Thursday, September 15, 2016

Why I Could Never

In this world today people take offense to the littlest of things and nothing more so than someone standing for her beliefs. And if that belief is a Christian belief, then the hateful mocking becomes worse.

As a Christian I know why this happens. Jesus said the world would hate us because the world first hated Him. And why would the servant be better than the Master? 

One instance of this is my stance against Planned Parenthood. For a place that states that it is there for women healthcare, their main goal is the killing of the unborn, which is also known as abortion.

I won't go into the facts or sources; those can be found by anyone by using any search engine option on the internet. And I won't go into why abortion of any type is against Christian beliefs. Anyone can enter into the same search engines and find passages about how God formed us and knew us in the womb. And those scriptures will lead the person willing to learn to other verses.

What I want to talk about is why I would never and why I could never commit murder (have an abortion). 

Some people may say it's because I haven't experienced a situation that warranted an abortion; such as, rape, incest, or life threatening to the mother or baby. Do people really know another?? Don't you think there are things within a person's life that you have no idea about because it was never spoken about?

For me it was the December of 2015. Some people, mainly close friends and close family, knew about it, but I don't know if I ever told them the seriousness of what transpired.


Late that December night I called my husband after calling another family member who couldn't come to my aid. I waited in extreme pain, doubled over the tub in my bathroom, not able to move, as he rushed home from work at the hospital only to take me to the hospital he had left. The pain was horrible. Worse than I have ever felt. Worse than a migraine or a gallbladder attack.

Through triage and into a room, where they pumped medication in me, but the pain never subsided. A CT scan was scheduled and the urine pregnancy test was pending. When I arrived in radiology, I was immediately wheeled back to my room when the pregnancy test came back positive.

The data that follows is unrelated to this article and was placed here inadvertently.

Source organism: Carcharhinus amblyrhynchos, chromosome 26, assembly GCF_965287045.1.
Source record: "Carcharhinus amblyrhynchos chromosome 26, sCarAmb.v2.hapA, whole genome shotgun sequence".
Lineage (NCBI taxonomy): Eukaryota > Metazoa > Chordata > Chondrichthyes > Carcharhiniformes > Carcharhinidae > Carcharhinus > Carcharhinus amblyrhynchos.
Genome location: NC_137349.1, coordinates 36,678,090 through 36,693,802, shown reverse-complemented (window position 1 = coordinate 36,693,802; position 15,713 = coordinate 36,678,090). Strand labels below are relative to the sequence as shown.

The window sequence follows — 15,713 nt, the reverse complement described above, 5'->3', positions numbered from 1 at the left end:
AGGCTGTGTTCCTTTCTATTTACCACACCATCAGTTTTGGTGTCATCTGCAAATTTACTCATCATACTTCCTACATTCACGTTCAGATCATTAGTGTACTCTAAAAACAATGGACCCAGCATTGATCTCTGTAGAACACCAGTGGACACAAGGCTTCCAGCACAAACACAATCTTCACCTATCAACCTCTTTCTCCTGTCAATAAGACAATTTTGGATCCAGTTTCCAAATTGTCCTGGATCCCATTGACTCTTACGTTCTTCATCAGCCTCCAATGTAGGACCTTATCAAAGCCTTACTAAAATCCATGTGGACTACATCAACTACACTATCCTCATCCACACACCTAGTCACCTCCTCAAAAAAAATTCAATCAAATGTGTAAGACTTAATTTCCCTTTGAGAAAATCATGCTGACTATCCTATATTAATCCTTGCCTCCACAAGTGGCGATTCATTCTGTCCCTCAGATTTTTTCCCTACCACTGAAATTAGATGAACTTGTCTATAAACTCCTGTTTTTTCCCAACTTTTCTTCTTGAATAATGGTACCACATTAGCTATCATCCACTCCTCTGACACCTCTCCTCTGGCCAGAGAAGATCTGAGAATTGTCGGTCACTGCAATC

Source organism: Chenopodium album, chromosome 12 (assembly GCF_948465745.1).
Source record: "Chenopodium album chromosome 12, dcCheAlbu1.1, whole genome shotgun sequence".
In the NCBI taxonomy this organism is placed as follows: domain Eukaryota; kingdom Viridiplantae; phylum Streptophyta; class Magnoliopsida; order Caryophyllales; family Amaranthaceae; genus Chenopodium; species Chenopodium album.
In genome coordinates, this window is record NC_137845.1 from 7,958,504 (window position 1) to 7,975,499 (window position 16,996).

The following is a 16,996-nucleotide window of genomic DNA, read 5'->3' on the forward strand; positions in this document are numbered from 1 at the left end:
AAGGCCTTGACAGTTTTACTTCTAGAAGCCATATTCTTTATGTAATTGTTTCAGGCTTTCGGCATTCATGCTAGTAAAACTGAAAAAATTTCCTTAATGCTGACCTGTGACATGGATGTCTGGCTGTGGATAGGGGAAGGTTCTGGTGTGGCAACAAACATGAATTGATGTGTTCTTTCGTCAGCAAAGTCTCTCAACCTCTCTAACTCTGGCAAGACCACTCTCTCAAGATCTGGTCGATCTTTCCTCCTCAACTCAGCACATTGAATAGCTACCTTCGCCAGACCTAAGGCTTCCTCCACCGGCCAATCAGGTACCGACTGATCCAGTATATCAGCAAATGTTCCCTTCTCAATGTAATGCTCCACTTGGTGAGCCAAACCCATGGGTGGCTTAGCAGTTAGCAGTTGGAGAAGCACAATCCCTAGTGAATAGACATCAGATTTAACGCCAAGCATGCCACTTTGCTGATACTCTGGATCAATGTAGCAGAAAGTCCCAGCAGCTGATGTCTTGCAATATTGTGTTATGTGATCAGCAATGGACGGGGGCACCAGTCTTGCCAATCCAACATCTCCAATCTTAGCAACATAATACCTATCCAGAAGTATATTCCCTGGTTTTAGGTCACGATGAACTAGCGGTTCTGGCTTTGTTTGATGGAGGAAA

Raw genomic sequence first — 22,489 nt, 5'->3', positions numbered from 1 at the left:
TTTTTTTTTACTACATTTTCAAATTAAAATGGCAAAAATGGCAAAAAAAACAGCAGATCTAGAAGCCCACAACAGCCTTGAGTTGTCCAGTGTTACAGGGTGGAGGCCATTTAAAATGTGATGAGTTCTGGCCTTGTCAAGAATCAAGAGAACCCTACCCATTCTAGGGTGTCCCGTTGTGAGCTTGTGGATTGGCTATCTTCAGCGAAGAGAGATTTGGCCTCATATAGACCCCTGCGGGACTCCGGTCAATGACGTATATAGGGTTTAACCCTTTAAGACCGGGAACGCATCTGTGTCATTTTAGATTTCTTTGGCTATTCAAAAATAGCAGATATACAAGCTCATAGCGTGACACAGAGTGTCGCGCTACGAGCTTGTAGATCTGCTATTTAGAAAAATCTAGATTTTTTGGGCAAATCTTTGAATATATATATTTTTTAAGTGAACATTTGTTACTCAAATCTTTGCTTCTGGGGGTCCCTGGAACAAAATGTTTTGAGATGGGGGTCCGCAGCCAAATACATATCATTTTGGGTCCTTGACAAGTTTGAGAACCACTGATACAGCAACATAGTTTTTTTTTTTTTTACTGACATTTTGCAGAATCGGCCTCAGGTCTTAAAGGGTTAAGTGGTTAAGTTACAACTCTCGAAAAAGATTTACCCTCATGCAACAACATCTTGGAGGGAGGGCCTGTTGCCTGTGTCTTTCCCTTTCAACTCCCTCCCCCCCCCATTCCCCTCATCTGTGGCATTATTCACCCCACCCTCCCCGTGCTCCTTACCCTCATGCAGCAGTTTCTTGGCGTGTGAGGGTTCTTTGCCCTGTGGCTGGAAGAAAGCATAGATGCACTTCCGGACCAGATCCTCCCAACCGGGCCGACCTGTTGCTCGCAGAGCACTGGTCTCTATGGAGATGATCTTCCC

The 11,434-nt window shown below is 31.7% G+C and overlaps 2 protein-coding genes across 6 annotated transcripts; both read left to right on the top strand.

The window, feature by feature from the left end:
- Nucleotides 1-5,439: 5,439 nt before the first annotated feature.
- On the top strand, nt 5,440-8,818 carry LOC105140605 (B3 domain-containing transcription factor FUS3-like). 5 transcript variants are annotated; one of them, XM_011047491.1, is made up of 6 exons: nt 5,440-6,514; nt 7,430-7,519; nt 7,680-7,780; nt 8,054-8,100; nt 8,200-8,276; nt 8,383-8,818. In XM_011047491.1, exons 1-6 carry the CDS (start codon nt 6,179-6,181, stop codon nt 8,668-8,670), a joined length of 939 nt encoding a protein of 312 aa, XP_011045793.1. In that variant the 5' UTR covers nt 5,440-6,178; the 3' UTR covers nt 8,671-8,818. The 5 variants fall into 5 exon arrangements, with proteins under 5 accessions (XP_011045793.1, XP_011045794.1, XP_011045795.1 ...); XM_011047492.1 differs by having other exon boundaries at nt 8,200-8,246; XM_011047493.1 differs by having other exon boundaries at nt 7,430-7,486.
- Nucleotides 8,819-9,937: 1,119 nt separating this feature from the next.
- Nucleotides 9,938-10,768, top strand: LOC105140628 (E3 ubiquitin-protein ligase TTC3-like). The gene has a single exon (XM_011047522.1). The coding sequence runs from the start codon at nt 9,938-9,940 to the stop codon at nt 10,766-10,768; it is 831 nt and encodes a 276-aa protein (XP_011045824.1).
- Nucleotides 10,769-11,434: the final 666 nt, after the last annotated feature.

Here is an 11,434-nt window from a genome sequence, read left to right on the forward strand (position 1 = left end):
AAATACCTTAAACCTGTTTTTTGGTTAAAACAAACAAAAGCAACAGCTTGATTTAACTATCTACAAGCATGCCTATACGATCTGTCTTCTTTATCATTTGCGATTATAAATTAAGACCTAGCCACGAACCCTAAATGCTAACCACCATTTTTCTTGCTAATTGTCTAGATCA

I was elated; and yet, foreboding settled onto my heart. Why the pain? Something had to be wrong. A transvaginal ultrasound was ordered and within moments the tech was there. She took the ultrasound; the ER doctor read the results and rushed out of the room. Within moments again the OB on call came to our room.

Yes, I was pregnant. But it was an ectopic pregnancy. For those who don't know what that is: it is a serious condition where the fertilized egg doesn't make it to the uterus, but instead implants into the Fallopian tube. There is no such thing as reimplantation or moving the embryo to the uterus (maybe in the future but not in today's medical world). 

Surgery was needed. But I was crying. No, I wouldn't have surgery, not if there was a heartbeat. You see, I was far enough along, at least 6 weeks, that the embryo (baby) would have a heartbeat and a heartbeat meant it was alive. 

I was adamant. No surgery. Not while the baby was alive. I didn't care that I would die if the tube ruptured, which was about to happen. The pain was that severe because the tube was on the verge of rupturing.

The OB doctor consulted the readouts, viewed the ultrasound, and assured me, with tears in his own eyes, that the baby had already died.

I underwent surgery; scared, terrified, heartbroken.

And the tube had ruptured right as they prepared to remove it.

And while I slept through recovery, the doctor brought surgery photos out to my husband to show what had happened and that there was not viable baby. Days later I received a copy of the pathology report citing that there were no viable tissue found, in other words, the baby had died long before I felt the pain.

What does this story mean? 

I was willing to face death, knowing it would be my baby and I who died. I was not willing to kill my child within me just to save my life. To me, that is selfish. I would not destroy an innocent life in order to extend my own.

But what about my other children, my youngest son? They would be cared for and loved. I had dedicated them to the Lord long ago and trusted the Lord to protect them. I would never kill an innocent just to live a few more days with them, especially since our tomorrows are never promised.

God knew my stance against abortion. And even though He removed that choice from me, I did not know it at that time.

How much can I stress that I could never have an abortion? And I find it a horrible act against the most innocent of all. That is why I stand against Planned Parenthood. And if that makes me an enemy to another, makes another call me "dense", "living in a bubble", or having "one-sided logic", then that is what I will be.

I've faced that decision, and I've made the right choice. I chose life, even though that life was taken from me. Standing for a belief takes strength and determination. And I urge all Christians who truly follow Christ to do so. Never lose hope. 

Tuesday, September 13, 2016

Nixing Tuesday and Thursday!

Yup. Once again I've changed my mind.
I'm nixing Talk Tuesday and Travel Thursday.
The blog posts never sat well with me. Probably because they are something that a lot of people do anyway.